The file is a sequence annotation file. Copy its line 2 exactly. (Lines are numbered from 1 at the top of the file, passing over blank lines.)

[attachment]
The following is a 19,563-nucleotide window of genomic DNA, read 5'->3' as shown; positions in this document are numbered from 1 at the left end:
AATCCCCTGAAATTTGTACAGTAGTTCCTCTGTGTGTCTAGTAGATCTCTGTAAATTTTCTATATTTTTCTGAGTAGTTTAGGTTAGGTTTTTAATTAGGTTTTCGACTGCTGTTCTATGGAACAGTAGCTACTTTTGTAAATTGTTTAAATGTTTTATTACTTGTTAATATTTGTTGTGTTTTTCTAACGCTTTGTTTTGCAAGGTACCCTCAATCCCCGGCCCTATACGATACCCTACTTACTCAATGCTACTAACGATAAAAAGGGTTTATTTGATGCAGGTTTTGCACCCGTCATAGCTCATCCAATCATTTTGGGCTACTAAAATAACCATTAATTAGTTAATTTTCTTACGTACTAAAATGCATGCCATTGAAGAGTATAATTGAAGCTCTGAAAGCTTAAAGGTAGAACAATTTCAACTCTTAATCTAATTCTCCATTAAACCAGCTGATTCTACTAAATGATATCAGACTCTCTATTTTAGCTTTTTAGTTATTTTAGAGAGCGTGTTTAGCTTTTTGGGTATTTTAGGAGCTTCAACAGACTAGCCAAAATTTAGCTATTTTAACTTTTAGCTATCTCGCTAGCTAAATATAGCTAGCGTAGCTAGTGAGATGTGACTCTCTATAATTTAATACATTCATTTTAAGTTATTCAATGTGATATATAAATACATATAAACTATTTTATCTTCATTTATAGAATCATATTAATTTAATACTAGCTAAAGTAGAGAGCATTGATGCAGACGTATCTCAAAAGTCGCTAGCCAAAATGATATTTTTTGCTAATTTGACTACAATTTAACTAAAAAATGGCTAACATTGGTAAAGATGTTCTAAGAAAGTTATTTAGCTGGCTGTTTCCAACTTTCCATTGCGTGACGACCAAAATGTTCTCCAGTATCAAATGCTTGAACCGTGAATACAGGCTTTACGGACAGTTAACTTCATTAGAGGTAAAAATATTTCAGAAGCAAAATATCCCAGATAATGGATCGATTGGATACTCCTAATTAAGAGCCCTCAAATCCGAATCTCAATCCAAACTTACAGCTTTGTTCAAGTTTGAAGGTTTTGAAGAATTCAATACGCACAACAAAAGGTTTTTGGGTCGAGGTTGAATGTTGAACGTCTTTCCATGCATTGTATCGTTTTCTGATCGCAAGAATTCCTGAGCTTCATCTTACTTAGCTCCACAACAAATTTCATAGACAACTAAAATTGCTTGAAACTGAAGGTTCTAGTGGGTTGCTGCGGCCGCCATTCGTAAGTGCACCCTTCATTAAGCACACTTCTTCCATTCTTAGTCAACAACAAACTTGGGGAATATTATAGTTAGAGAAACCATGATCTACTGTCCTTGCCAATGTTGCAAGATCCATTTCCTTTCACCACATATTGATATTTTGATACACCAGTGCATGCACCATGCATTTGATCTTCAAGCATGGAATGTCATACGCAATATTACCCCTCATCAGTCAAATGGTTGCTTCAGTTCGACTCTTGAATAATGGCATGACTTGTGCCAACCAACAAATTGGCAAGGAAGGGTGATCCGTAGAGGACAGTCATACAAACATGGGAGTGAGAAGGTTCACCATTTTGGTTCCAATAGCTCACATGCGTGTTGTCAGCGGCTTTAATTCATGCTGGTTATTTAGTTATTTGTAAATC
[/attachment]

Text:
AATCCCCTGAAATTTGTACAGTAGTTCCTCTGTGTGTCTAGTAGATCTCTGTAAATTTTCTATATTTTTCTGAGTAGTTTAGGTTAGGTTTTTAATTAGGTTTTCGACTGCTGTTCTATGGAACAGTAGCTACTTTTGTAAATTGTTTAAATGTTTTATTACTTGTTAATATTTGTTGTGTTTTTCTAACGCTTTGTTTTGCAAGGTACCCTCAATCCCCGGCCCTATACGATACCCTACTTACTCAATGCTACTAACGATAAAAAGGGTTTATTTGATGCAGGTTTTGCACCCGTCATAGCTCATCCAATCATTTTGGGCTACTAAAATAACCATTAATTAGTTAATTTTCTTACGTACTAAAATGCATGCCATTGAAGAGTATAATTGAAGCTCTGAAAGCTTAAAGGTAGAACAATTTCAACTCTTAATCTAATTCTCCATTAAACCAGCTGATTCTACTAAATGATATCAGACTCTCTATTTTAGCTTTTTAGTTATTTTAGAGAGCGTGTTTAGCTTTTTGGGTATTTTAGGAGCTTCAACAGACTAGCCAAAATTTAGCTATTTTAACTTTTAGCTATCTCGCTAGCTAAATATAGCTAGCGTAGCTAGTGAGATGTGACTCTCTATAATTTAATACATTCATTTTAAGTTATTCAATGTGATATATAAATACATATAAACTATTTTATCTTCATTTATAGAATCATATTAATTTAATACTAGCTAAAGTAGAGAGCATTGATGCAGACGTATCTCAAAAGTCGCTAGCCAAAATGATATTTTTTGCTAATTTGACTACAATTTAACTAAAAAATGGCTAACATTGGTAAAGATGTTCTAAGAAAGTTATTTAGCTGGCTGTTTCCAACTTTCCATTGCGTGACGACCAAAATGTTCTCCAGTATCAAATGCTTGAACCGTGAATACAGGCTTTACGGACAGTTAACTTCATTAGAGGTAAAAATATTTCAGAAGCAAAATATCCCAGATAATGGATCGATTGGATACTCCTAATTAAGAGCCCTCAAATCCGAATCTCAATCCAAACTTACAGCTTTGTTCAAGTTTGAAGGTTTTGAAGAATTCAATACGCACAACAAAAGGTTTTTGGGTCGAGGTTGAATGTTGAACGTCTTTCCATGCATTGTATCGTTTTCTGATCGCAAGAATTCCTGAGCTTCATCTTACTTAGCTCCACAACAAATTTCATAGACAACTAAAATTGCTTGAAACTGAAGGTTCTAGTGGGTTGCTGCGGCCGCCATTCGTAAGTGCACCCTTCATTAAGCACACTTCTTCCATTCTTAGTCAACAACAAACTTGGGGAATATTATAGTTAGAGAAACCATGATCTACTGTCCTTGCCAATGTTGCAAGATCCATTTCCTTTCACCACATATTGATATTTTGATACACCAGTGCATGCACCATGCATTTGATCTTCAAGCATGGAATGTCATACGCAATATTACCCCTCATCAGTCAAATGGTTGCTTCAGTTCGACTCTTGAATAATGGCATGACTTGTGCCAACCAACAAATTGGCAAGGAAGGGTGATCCGTAGAGGACAGTCATACAAACATGGGAGTGAGAAGGTTCACCATTTTGGTTCCAATAGCTCACATGCGTGTTGTCAGCGGCTTTAATTCATGCTGGTTATTTAGTTATTTGTAAATC